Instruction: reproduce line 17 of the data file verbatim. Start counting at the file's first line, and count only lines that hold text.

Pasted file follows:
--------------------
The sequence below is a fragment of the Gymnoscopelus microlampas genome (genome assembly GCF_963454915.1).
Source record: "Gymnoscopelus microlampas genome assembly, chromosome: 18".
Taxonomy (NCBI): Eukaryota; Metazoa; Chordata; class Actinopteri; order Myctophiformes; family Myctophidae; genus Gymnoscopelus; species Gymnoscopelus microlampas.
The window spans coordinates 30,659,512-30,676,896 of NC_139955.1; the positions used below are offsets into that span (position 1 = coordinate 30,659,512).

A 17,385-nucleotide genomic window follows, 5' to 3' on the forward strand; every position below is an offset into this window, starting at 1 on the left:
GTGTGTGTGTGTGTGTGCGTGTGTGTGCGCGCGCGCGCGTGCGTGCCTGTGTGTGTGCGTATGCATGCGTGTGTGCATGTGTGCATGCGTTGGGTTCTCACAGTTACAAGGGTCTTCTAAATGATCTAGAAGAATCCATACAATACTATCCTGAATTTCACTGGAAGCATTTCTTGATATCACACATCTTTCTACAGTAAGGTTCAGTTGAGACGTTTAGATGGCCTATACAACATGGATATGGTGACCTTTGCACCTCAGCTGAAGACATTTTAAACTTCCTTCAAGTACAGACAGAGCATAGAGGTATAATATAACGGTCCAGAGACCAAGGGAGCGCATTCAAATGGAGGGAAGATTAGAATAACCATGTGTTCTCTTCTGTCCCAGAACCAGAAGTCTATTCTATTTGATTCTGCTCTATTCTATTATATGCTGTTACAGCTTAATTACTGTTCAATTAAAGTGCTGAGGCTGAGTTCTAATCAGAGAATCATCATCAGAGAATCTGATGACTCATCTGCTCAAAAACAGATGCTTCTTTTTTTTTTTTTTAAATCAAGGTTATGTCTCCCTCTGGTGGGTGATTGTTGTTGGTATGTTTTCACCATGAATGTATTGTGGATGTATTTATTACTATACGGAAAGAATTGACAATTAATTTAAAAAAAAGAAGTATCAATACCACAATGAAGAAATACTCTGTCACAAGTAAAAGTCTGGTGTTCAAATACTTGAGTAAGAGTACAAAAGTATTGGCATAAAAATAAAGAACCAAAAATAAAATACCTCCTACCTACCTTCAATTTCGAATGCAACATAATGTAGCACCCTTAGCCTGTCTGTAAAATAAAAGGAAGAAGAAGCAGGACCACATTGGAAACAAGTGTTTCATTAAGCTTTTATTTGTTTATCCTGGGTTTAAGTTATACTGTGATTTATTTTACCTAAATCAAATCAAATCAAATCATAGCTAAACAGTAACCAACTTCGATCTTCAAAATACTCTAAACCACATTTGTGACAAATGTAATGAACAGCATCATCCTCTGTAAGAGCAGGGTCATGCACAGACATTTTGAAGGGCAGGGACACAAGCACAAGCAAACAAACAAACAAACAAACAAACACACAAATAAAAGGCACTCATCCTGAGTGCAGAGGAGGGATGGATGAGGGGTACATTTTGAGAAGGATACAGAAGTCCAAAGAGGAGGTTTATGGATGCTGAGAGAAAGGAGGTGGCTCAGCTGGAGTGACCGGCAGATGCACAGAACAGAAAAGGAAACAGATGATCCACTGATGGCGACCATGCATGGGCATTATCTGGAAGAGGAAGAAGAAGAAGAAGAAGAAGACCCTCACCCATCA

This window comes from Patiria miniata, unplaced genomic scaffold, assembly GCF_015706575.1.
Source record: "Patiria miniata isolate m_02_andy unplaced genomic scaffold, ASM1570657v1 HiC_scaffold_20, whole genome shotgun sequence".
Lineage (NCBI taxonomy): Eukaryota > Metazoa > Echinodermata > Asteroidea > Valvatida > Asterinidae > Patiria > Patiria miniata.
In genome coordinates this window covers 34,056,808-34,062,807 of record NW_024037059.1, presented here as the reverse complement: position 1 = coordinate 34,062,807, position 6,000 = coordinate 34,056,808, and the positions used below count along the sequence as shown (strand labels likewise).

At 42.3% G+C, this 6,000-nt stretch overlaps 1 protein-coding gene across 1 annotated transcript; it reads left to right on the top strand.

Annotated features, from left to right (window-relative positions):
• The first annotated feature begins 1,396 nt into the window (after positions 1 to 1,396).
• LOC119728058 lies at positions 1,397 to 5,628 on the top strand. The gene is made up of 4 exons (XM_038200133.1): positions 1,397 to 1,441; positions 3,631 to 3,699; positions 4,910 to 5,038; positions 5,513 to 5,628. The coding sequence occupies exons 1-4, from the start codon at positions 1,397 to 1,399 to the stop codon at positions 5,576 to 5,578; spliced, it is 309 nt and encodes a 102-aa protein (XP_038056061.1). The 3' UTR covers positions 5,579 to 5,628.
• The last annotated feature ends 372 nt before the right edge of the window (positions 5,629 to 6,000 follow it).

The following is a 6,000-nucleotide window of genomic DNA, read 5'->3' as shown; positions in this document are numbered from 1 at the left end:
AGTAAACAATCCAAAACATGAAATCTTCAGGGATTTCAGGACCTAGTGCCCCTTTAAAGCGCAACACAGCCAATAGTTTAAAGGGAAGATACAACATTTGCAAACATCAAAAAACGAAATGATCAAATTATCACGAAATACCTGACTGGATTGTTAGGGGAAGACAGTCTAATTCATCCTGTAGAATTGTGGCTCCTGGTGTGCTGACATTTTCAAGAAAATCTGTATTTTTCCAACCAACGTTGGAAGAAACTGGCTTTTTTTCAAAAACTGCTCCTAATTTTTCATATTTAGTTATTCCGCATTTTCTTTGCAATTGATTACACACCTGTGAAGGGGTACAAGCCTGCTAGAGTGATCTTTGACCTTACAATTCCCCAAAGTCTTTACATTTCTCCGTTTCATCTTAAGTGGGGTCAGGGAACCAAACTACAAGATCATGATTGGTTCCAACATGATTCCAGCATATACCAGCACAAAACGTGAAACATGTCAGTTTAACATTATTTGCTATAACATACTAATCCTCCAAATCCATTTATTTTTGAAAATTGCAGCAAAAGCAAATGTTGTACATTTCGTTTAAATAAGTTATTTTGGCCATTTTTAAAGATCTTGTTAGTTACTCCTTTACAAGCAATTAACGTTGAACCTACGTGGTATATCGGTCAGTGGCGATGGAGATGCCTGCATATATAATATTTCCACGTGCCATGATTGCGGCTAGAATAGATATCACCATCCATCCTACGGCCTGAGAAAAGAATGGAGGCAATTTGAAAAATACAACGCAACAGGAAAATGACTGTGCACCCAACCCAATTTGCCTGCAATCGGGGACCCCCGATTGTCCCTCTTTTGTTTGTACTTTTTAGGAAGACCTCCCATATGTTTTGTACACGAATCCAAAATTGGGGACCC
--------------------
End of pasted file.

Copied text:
AGTAAACAATCCAAAACATGAAATCTTCAGGGATTTCAGGACCTAGTGCCCCTTTAAAGCGCAACACAGCCAATAGTTTAAAGGGAAGATACAACATTTGCAAACATCAAAAAACGAAATGATCAAATTATCACGAAATACCTGACTGGATTGTTAGGGGAAGACAGTCTAATTCATCCTGTAGAATTGTGGCTCCTGGTGTGCTGACATTTTCAAGAAAATCTGTATTTTTCCAACCAACGTTGGAAGAAACTGGCTTTTTTTCAAAAACTGCTCCTAATTTTTCATATTTAGTTATTCCGCATTTTCTTTGCAATTGATTACACACCTGTGAAGGGGTACAAGCCTGCTAGAGTGATCTTTGACCTTACAATTCCCCAAAGTCTTTACATTTCTCCGTTTCATCTTAAGTGGGGTCAGGGAACCAAACTACAAGATCATGATTGGTTCCAACATGATTCCAGCATATACCAGCACAAAACGTGAAACATGTCAGTTTAACATTATTTGCTATAACATACTAATCCTCCAAATCCATTTATTTTTGAAAATTGCAGCAAAAGCAAATGTTGTACATTTCGTTTAAATAAGTTATTTTGGCCATTTTTAAAGATCTTGTTAGTTACTCCTTTACAAGCAATTAACGTTGAACCTACGTGGTATATCGGTCAGTGGCGATGGAGATGCCTGCATATATAATATTTCCACGTGCCATGATTGCGGCTAGAATAGATATCACCATCCATCCTACGGCCTGAGAAAAGAATGGAGGCAATTTGAAAAATACAACGCAACAGGAAAATGACTGTGCACCCAACCCAATTTGCCTGCAATCGGGGACCCCCGATTGTCCCTCTTTTGTTTGTACTTTTTAGGAAGACCTCCCATATGTTTTGTACACGAATCCAAAATTGGGGACCC